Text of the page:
Our political elite has needed to find new enemies as much as the Russian elite has, and actually even more because they have that much more power and prestige bound up in the structures of U.S. hegemony.  Resuming a rivalry and renewing hostility with a state with which you have no real conflicts of interest are foolish things to be doing, unless you regard any other world power as a threat to your own predominance.  The crisis in relations stems in part from recent Russian resurgence and the Western, and specifically American, refusal to accept Russia’s attempt to once again play an active, sometimes contrary, role in world affairs.

Shevtsova writes:

The Russian elite does not see the West as a real threat, but is deliberately describing the West as the bogeyman for its domestic needs. The Kremlin’s chest-beating and repetition of the litany of grudges towards the West has multiple purposes: it is a means to justify backtracking, a way to consolidate support around the regime, a loyalty test for the elite and a technique to conceal the true reasons behind the crisis [bold mine-DL].

Suppose for the sake of argument that this is true–what difference does this make for the Western policymaker?  Whether they are doing it to play to the crowd at home to shore up their own power or are “genuinely” worried about Western encroachment, our response should be tailored to suit the proper security interests of both countries in such a way that reduces the chance for conflict and improves mutual relations.  Our vital interests do not dictate any great concern over who rules in Kiev, for example, while the Russians are decidedly unhappy with any sign of meddling or attempts to incorporate Ukraine into Western security and political institutions.  This is because they want to dictate who governs in Kiev, and we all know that, so why needlessly agitate another major power over something that does not actually matter to us?  This is the question that the Putin and Russia critics seem to be unable to answer, because their own excessive protestations about withering Russian democracy and freedom are typically masks for their own preoccupation with justifying the policies that so disturb the Kremlin.  Even when they are themselves sincere in their motives in drawing Western attention to the internal affairs of another country (something that never ceases to puzzle and amaze me), their statements are routinely used to justify the worst courses of action against that country.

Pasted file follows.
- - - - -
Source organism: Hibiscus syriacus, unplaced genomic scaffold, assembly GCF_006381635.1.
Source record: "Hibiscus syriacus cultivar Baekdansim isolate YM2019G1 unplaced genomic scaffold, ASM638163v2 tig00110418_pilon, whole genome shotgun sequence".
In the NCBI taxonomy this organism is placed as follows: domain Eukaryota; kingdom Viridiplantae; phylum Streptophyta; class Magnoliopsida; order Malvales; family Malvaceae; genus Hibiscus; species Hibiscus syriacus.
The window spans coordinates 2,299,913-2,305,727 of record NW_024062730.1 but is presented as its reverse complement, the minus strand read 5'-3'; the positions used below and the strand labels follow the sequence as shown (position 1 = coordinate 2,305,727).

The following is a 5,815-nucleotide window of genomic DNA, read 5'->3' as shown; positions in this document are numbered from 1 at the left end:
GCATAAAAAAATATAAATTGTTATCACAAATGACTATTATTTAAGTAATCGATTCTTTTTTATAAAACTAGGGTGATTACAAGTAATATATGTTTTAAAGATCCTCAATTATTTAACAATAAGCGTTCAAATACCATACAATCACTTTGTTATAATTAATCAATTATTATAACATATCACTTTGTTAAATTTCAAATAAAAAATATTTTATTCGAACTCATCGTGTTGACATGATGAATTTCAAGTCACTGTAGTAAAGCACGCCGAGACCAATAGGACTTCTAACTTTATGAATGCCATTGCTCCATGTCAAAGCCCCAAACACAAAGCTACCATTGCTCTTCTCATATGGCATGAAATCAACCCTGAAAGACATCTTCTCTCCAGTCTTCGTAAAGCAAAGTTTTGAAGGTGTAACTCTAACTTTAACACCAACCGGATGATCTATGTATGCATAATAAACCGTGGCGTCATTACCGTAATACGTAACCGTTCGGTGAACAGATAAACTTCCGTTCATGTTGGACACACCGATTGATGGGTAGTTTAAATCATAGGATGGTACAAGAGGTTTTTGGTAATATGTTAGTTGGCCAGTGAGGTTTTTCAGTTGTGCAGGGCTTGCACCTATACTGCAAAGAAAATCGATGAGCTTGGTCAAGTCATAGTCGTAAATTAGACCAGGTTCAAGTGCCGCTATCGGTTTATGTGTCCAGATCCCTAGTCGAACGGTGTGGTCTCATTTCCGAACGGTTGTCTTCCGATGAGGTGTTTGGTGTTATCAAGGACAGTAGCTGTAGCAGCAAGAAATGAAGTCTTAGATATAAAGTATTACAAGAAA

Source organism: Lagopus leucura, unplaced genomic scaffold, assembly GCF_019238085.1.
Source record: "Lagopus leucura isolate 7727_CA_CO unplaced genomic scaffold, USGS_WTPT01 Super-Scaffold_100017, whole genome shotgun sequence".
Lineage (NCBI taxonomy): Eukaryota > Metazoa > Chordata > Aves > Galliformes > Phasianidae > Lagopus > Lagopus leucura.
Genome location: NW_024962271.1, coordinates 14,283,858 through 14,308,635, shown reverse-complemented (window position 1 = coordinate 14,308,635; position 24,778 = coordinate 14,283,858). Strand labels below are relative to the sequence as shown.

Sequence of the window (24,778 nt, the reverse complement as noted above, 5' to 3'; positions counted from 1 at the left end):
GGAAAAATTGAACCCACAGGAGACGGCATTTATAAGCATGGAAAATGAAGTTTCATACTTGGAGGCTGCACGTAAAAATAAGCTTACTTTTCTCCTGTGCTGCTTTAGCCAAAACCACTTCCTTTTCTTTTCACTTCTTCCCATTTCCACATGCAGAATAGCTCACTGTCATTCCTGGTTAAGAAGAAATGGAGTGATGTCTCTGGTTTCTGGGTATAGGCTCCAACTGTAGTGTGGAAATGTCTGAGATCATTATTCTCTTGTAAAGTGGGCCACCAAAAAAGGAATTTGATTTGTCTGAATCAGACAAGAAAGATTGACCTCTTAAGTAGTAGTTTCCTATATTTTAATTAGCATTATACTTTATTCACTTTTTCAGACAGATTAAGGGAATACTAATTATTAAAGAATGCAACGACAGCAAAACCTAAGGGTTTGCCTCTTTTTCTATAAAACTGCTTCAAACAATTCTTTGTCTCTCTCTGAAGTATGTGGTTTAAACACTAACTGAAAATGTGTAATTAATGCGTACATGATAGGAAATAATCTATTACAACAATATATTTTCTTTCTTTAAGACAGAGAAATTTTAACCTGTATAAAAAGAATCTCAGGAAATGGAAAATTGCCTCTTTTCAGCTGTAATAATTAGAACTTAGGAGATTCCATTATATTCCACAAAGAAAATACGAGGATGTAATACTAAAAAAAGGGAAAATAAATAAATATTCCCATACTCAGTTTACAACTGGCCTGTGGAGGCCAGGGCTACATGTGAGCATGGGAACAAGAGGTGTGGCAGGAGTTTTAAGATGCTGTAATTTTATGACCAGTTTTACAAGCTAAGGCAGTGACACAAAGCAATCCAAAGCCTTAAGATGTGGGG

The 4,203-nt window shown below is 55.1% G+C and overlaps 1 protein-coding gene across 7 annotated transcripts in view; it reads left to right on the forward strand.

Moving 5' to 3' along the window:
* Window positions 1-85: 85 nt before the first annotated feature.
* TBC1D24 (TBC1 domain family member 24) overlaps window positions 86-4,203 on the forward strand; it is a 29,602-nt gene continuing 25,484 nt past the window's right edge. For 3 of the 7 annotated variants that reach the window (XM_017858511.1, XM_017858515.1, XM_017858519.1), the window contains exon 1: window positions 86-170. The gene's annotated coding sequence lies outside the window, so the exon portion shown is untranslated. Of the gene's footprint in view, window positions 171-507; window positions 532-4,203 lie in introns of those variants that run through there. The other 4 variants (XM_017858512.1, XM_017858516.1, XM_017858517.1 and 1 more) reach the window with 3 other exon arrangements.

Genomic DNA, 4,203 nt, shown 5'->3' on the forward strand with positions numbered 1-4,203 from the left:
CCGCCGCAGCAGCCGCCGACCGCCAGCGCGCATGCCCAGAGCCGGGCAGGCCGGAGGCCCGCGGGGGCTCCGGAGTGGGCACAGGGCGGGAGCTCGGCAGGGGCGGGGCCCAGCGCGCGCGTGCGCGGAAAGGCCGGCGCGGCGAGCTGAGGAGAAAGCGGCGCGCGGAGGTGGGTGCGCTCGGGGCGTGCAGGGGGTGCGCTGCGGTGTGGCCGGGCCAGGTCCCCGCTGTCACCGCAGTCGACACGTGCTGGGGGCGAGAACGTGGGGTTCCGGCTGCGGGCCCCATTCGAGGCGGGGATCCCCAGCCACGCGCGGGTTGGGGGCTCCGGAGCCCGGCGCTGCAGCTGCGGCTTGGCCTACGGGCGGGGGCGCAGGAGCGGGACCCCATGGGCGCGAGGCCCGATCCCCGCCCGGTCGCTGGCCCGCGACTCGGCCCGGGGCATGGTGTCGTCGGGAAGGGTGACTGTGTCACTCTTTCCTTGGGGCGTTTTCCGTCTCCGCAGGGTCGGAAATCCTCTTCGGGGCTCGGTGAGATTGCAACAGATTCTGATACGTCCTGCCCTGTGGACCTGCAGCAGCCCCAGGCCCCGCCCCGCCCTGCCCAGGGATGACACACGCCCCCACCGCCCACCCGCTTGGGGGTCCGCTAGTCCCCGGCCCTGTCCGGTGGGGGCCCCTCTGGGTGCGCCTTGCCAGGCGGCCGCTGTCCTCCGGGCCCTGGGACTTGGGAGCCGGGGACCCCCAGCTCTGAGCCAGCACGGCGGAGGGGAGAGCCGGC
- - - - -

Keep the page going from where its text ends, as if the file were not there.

Consider Shevtsova’s description of the rationale for the Russian elite’s complaints against the West and then compare it to our own political and media classes.  In much the same way, I could say: complaints about authoritarianism in Russia and Russian “bullying” of its neighbours have nothing to do with American security concerns, and only very rarely stem from any great concern over Russian democracy or the independence of an Estonia or Georgia.  They are used to justify continued American meddling in the region, consolidate support around our broken Russia policy, provide a loyalty test for members of the establishment and to distract observers from the real goals of that establishment in pressing for NATO expansion or democracy promotion.  All of this could be true and it would still not detract from the rhetorical and political power of the ideological arguments in favour of using American power to spread freedom and democracy, nor would it mean that the interventionists in question do not believe in certain political abstractions, just as cynical domestic political reasons for Russian complaints against Western behaviour are not necessarily separate from actual concerns about national security and nationalist resentments against perceived foreign threats.